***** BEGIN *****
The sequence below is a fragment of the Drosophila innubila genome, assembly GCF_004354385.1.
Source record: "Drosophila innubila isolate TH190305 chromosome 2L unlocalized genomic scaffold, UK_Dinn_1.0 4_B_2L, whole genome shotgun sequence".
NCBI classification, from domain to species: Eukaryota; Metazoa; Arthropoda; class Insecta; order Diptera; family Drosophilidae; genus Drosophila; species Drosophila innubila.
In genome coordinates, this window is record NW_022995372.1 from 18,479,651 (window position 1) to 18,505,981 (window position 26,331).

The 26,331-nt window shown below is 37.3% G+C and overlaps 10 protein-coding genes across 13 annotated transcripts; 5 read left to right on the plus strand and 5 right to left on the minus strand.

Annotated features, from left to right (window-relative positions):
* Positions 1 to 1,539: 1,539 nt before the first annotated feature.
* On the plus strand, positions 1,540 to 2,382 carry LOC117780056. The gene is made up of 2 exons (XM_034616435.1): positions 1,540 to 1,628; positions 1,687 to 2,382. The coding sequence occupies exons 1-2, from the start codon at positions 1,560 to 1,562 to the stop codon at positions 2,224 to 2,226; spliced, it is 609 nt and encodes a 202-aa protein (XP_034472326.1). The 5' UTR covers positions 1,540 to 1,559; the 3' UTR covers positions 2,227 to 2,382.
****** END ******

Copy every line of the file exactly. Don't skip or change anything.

The sequence below is a fragment of the Drosophila innubila genome, assembly GCF_004354385.1.
Source record: "Drosophila innubila isolate TH190305 chromosome 2L unlocalized genomic scaffold, UK_Dinn_1.0 4_B_2L, whole genome shotgun sequence".
NCBI classification, from domain to species: Eukaryota; Metazoa; Arthropoda; class Insecta; order Diptera; family Drosophilidae; genus Drosophila; species Drosophila innubila.
In genome coordinates, this window is record NW_022995372.1 from 18,479,651 (window position 1) to 18,505,981 (window position 26,331).

The 26,331-nt window shown below is 37.3% G+C and overlaps 10 protein-coding genes across 13 annotated transcripts; 5 read left to right on the plus strand and 5 right to left on the minus strand.

Annotated features, from left to right (window-relative positions):
* Positions 1 to 1,539: 1,539 nt before the first annotated feature.
* On the plus strand, positions 1,540 to 2,382 carry LOC117780056. The gene is made up of 2 exons (XM_034616435.1): positions 1,540 to 1,628; positions 1,687 to 2,382. The coding sequence occupies exons 1-2, from the start codon at positions 1,560 to 1,562 to the stop codon at positions 2,224 to 2,226; spliced, it is 609 nt and encodes a 202-aa protein (XP_034472326.1). The 5' UTR covers positions 1,540 to 1,559; the 3' UTR covers positions 2,227 to 2,382.